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Tuesday, August 9, 2022

How secret is the private diary?

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Eugenia Gallardo
Eugenia Gallardo
Literariamente Eugenia se define como hija de Asturias y Cervantes; prima de Monterroso y Batres Montúfar; amiga de Yourcenar y Christie. Su obra ha sido traducida al italiano y francés, e incluida en antologías. Publica poco y escribe mucho; la crítica ha sido generosa con los frutos de su inventiva. En 2020 y 2021 fue nominada al Premio Nacional de Literatura. Floreció en dos hijas y dos nietas. Casada de dos hervores, hoy es soltera empedernida. Creció en Cobán, Huehuetenango y la Ciudad de Guatemala. Entre aventuras y exilios ha vivido en Nueva Orleans, Sao Paulo, Atlanta, Carolina del Norte, Londres, Madrid y Costa Rica. Es Máster en Ciencias en Economía de América Latina (Universidad de Londres). Como economista política se ha dedicado principalmente a la investigación social. Escritora, dramaturga, actriz y artista plástica, su principal motivación es la creatividad y la experimentación.

To tell our own story we cannot avoid a first step: to take ownership of our being, which seems simple and obvious but it is not. The private diary can be a way to achieve this because in its purest and simplest version it is about putting into words what we have in our heads. Dear Diary: Today I did this or that. Today I realized that in such a situation what I feared is happening because… In that classic format I am talking privately with a close person, a friend who listens to me and who turns out to be me. It is a look in the mirror, but with words. It is dealing in a more concrete and manageable way with thoughts. Knowing that no one but one will read them, sincerity is unleashed, the words come off and begin to release complaints, claims, moments of joy, doubts, discoveries, thousands of emotions and ideas and reflections that come out of the disorder of the brain and are ordered on paper or on a screen and they shed light on that life of mine that is mine alone although logically I share it with many people because I don’t live in a desert, nor am I Robinson Crusoe before Friday appeared. The most intimate and sincere diary is the one that ensures that it will be secret, to the extent that some of us write it and almost immediately destroy it. But then you begin to love the exercise of seeing yourself in that mirror and you decide to keep it and reread it and even tie it with beautiful ribbons and decorate your notebooks (or add cute emojis to the text). Choosing not to destroy it begins the exciting process of figuring out how to hide it. Now, if you do not have a time of absolute privacy to write, nor a space to hide your pranks and you live stalked by beings who want to know if they are mentioned there and in what terms… then you still do not own your being. . This brings us back to the first step mentioned at the beginning: the need to appropriate one’s own being, which, more than an isolated act, is a vindication of a basic right against others. It is incredible, but we have managed to have our right to privacy respected in the bathroom or in the nuptial bed, but reclaiming the space of thought poured into words is an uphill struggle. The original intention of the intimate diary is that it be secret so that it is free. Sharing it later is also part of that exercise of freedom. Let’s begin to question how much ownership we are of our being if we want to undertake this beautiful adventure of telling our own story.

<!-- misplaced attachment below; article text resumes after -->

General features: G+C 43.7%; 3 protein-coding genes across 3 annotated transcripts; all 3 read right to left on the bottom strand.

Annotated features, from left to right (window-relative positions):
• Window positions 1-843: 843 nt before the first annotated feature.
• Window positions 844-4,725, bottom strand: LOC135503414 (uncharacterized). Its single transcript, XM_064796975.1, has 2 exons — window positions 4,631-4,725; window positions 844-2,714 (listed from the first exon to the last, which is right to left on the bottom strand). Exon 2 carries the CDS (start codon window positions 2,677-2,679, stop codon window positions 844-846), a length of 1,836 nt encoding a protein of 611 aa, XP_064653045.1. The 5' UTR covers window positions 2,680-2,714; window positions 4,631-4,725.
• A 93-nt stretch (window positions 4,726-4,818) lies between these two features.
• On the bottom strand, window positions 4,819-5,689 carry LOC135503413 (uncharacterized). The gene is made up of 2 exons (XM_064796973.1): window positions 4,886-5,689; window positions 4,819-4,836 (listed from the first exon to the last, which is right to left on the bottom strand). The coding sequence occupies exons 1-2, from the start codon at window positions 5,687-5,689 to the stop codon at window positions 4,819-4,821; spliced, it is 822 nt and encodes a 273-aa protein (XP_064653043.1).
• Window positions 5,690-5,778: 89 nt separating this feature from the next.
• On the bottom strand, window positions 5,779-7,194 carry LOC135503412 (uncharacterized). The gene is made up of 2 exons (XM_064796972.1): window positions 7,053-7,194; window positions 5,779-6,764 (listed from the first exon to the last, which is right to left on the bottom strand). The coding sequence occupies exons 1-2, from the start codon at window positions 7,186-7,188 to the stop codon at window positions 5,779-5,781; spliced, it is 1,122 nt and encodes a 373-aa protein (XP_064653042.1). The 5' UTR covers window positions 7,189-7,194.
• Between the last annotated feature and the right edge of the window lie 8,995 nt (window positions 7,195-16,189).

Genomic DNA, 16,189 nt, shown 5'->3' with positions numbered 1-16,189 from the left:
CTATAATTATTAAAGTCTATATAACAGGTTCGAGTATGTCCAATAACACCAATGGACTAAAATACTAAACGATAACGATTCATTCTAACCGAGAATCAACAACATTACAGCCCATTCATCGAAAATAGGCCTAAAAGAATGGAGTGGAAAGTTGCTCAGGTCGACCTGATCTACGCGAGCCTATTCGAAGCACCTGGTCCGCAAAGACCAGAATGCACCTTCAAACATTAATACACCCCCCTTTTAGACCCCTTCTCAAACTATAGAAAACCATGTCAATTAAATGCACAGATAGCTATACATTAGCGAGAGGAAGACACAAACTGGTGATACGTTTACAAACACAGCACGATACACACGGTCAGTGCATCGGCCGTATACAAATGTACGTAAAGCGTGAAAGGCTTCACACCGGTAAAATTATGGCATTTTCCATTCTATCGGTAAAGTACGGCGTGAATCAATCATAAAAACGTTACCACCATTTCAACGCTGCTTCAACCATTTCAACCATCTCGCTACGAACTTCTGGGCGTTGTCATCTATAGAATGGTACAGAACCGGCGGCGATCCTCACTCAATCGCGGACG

In the next installment we will talk about newspapers that circumstances have allowed us to discover. Let’s think about Anne Frank or Anais Nin or literary pieces that have adopted the classic “Dear Diary” format.

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